Click on photos to enlarge.

Saturday, November 30, 2013

Piero di Cosimo

Madonna and Child Enthroned with Saints, 1481-85, Piero di Cosimo
I've always had a special affinity for the painter/architect/biographer, Giorgio Vasari. I'm something of a painter; I've been an amateur architect all my life; and if blogging is today's rough equivalent of a biographer, put me down for that too. Of course, I don't pretend to come close in matching the great Renaissance intellect in any of those areas (Vasari was the first to label the Renaissance as such). Having the misfortune of working during the period following the High Renaissance, his painting is...well...Mannerist, which is no high praise, but the best I can do. His architecture is likewise...adequate (he designed the Uffizi portico). However when it comes to bringing the great painters of his self-proclaimed Renaissance to life one might say he literally "wrote the book."

Piero di Cosimo as depicted by Vasari in his
Lives of the Most Excellent Italian Painters.
He was stretching when he included di
Cosimo in this group.
The book Vasari called, Le Vite de' più eccellenti pittori, scultori, e architettori da Cimabue insino a' tempi nostri (Lives of the Most Excellent Italian Painters, Sculptors, and Architects, from Cimabue to Our Times). The "our times" was 1550 when the first of several editions came out. While Vasari was a highly readable writer, and the first true art historian, he was not much of a researcher. Many of his dates (since updated) were not what you would call "gospel." On the other hand, Vasari loved gossip and trivia (as do I) so his "lives" have an intimate ring of truth, inasmuch as many of those of whom he wrote, he knew personally. Perhaps the most fascinating, interesting, certainly the most amusing character in his entire tome was the Florentine painter Piero di Cosimo.
The Sermon on the Mount, 1481-85, Cosimo Rosselli, background by Piero di Cosimo.
Piero di Cosimo was no Leonardo, no Michelangelo, no Raphael, though he probably knew all three. As painters go during this period, one might even say he was no Vasari. But, had he not been such an eccentric "loon" he might have joined the "Big Three" to make them four in number. Technically, as evidenced by his brushwork, di Cosimo was at least their equal. Born in Florence in 1462, Piero was certainly in the right time and the right place to achieve artistic greatness (Leonardo was ten years his senior, Michelangelo thirteen years his junior). The son of a goldsmith, di Cosimo apprenticed under Cosimo Rosselli, whose name he borrowed (or stole) as a "tribute" to his painting master (his family name was actually Lorenzo). He is said to have painted the fresco landscape background of Rosselli's Sermon on the Mount (above) on the north wall of the Sistine Chapel around 1481.

The Discovery of Honey by Bacchus, 1499, Piero di Cosimo,
mythology run amok.
The earliest work on his own attributed to di Cosimo's (none of his paintings are signed or dated), is that of Madonna and Child Enthroned with Saints (top), which has been placed around 1481-85. Most of his somewhat limited oeuvre dates from after 1500. If his paintings are not exactly legendary, then di Cosimo's eccentricities (thanks to Vasari) certainly are. He is said to have been pyrophobic. He ate little or no cooked food, living mostly on hard boiled eggs which he prepared some fifty at a time whenever he was forced to whip up a batch of rabbit skin glue as sizing for his paintings. Di Cosimo was also adverse to cleaning his studio (I can identify with that) and trimming the trees in his orchard, which he regarded as living beings. Vasari depicts him more as beast than a man. His paintings (above and below) seem to indicate a fascination with a combination of both.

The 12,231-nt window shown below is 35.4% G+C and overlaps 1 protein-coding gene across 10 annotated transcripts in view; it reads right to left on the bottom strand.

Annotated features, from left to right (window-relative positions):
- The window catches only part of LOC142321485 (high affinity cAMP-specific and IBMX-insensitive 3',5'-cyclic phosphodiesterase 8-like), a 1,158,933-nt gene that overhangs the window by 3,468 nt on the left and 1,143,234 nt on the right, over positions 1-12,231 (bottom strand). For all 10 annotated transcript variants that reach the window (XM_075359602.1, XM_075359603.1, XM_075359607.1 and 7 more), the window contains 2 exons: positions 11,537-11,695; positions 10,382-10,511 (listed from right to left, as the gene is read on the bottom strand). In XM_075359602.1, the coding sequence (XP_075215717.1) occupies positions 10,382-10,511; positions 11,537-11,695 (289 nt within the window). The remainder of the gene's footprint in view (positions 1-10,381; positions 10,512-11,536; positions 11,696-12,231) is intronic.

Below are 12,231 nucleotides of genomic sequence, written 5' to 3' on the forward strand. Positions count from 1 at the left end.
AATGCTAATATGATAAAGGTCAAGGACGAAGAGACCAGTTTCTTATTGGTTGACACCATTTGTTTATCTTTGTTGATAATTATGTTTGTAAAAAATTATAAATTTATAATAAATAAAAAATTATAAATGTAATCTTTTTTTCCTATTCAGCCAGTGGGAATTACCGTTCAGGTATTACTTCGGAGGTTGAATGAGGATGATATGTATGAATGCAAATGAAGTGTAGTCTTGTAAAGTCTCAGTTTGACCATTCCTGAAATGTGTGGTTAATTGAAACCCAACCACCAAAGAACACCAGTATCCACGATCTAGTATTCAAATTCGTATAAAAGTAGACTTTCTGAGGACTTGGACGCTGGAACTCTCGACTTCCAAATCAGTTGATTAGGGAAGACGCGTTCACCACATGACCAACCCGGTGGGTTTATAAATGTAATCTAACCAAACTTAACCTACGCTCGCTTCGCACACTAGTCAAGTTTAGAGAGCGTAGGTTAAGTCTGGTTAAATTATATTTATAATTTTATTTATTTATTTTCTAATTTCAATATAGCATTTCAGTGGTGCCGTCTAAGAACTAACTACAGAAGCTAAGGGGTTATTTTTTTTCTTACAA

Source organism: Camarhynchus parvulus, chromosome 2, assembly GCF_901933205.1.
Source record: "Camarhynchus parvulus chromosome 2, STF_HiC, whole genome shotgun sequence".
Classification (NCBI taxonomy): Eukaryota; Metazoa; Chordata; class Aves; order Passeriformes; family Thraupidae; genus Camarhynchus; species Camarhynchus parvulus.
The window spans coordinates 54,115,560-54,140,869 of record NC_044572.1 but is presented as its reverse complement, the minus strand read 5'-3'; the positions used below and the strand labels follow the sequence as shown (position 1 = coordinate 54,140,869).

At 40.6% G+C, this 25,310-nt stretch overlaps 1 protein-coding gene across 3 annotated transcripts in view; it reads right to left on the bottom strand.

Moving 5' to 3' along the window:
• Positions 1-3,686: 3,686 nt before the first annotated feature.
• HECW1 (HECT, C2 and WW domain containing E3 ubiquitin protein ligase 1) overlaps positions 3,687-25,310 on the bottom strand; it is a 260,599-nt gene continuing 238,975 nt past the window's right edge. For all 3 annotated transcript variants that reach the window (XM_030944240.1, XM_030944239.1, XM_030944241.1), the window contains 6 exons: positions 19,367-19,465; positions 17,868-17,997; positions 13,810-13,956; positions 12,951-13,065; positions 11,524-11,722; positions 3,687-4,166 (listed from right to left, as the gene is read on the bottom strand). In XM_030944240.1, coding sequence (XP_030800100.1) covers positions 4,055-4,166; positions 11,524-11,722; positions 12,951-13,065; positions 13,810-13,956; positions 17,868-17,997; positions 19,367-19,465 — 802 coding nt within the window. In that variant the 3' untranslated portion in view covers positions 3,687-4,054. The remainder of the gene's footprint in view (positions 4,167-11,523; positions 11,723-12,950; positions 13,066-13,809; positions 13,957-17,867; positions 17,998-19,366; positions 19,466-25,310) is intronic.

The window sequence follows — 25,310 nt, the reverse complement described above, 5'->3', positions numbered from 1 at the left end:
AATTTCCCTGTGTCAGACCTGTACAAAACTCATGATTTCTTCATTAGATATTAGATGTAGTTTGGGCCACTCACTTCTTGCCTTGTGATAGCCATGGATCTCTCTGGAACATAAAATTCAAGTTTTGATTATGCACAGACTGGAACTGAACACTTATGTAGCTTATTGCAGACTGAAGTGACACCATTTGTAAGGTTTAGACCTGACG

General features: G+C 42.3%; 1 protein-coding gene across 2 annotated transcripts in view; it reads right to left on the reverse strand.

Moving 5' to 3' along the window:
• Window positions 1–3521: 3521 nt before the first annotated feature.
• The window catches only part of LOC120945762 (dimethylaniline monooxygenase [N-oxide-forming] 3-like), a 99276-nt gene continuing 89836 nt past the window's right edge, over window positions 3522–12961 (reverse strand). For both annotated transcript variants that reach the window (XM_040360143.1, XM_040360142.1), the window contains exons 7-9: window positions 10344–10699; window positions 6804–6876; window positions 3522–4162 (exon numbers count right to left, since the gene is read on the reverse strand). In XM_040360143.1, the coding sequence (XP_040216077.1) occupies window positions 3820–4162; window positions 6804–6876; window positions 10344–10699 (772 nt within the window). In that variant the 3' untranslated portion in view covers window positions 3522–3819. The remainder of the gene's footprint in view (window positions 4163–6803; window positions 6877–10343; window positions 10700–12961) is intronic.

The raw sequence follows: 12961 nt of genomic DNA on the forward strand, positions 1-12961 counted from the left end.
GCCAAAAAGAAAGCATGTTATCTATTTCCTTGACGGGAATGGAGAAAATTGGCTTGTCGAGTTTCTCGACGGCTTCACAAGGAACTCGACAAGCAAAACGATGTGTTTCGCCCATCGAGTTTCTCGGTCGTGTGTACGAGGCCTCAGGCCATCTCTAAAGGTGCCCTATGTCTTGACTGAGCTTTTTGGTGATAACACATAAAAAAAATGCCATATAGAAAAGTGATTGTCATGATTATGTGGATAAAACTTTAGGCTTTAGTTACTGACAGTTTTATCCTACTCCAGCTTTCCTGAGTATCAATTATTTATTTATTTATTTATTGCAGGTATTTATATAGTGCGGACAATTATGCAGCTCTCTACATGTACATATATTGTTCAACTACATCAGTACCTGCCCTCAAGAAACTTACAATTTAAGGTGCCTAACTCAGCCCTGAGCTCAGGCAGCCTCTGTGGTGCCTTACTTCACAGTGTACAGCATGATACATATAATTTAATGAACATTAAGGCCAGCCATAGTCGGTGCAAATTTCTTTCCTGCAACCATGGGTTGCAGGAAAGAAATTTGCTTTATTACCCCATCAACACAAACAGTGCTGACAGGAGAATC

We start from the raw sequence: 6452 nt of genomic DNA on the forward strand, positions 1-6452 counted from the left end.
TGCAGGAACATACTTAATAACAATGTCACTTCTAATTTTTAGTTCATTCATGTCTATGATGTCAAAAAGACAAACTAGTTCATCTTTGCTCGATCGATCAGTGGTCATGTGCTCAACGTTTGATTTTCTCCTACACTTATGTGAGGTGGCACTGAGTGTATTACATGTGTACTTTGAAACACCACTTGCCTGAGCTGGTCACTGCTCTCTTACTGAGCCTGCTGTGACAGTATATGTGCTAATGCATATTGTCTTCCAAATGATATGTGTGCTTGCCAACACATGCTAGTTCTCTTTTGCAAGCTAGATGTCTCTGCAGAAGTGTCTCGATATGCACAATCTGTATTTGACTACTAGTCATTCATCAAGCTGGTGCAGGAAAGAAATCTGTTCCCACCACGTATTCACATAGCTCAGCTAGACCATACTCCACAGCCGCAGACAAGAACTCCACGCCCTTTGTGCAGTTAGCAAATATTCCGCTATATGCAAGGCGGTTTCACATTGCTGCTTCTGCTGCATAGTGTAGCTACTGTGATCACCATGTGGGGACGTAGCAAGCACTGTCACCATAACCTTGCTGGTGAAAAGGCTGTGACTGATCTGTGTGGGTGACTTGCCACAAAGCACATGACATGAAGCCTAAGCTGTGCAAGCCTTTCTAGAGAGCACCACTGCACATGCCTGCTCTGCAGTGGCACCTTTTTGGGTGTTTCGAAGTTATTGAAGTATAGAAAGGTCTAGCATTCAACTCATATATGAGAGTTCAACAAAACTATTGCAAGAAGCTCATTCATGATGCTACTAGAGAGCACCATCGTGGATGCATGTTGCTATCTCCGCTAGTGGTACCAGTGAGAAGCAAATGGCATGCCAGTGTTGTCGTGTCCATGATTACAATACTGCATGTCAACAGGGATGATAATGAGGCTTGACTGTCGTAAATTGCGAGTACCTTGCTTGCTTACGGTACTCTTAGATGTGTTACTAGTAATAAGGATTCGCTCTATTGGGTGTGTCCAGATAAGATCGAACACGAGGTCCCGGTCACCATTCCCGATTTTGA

Satyr Mourning Over Nymph, 1495, Piero di Cosimo. Nice puppy-dog.

Simonetta Vespucci, 1480
Piero di Cosimo
Despite his eccentricities, di Cosimo was a more than adequate portrait painter, his most famous being of the legendary beauty, Simonetta Vespucci (right), mistress of the wealthy Florentine ruler, Giuliano de' Medici, and sister of the explorer Amerigo Vespucci (for whom America is named). Di Cosimo's paintings are somewhat weird in his combining of men and animals as seen in his Satyr Mourning Over Nymph (above) from 1495. Judging by their sheer number, he also liked painting nudes. His depiction of landscapes and animals was exceptional for their time. His work is said to have influenced Mariotto Albertinelli, Bartolomeo della Porta, and Andrea del Sarto, who was his student. Di Cosimo seems to have withdrawn into a secluded retirement  during the final ten years of his life, largely (according to Vasari) as the result of a single man who influenced him--the Florentine religious fanatic, Girolamo Savonarola. Vasari claims Piero di Cosio succumbed to the plague in 1521, but recently discovered documents had him hanging on until 1522.
The Myth of Prometheus, 1515, Piero di Cosimo, one of his last works.

No comments:

Post a Comment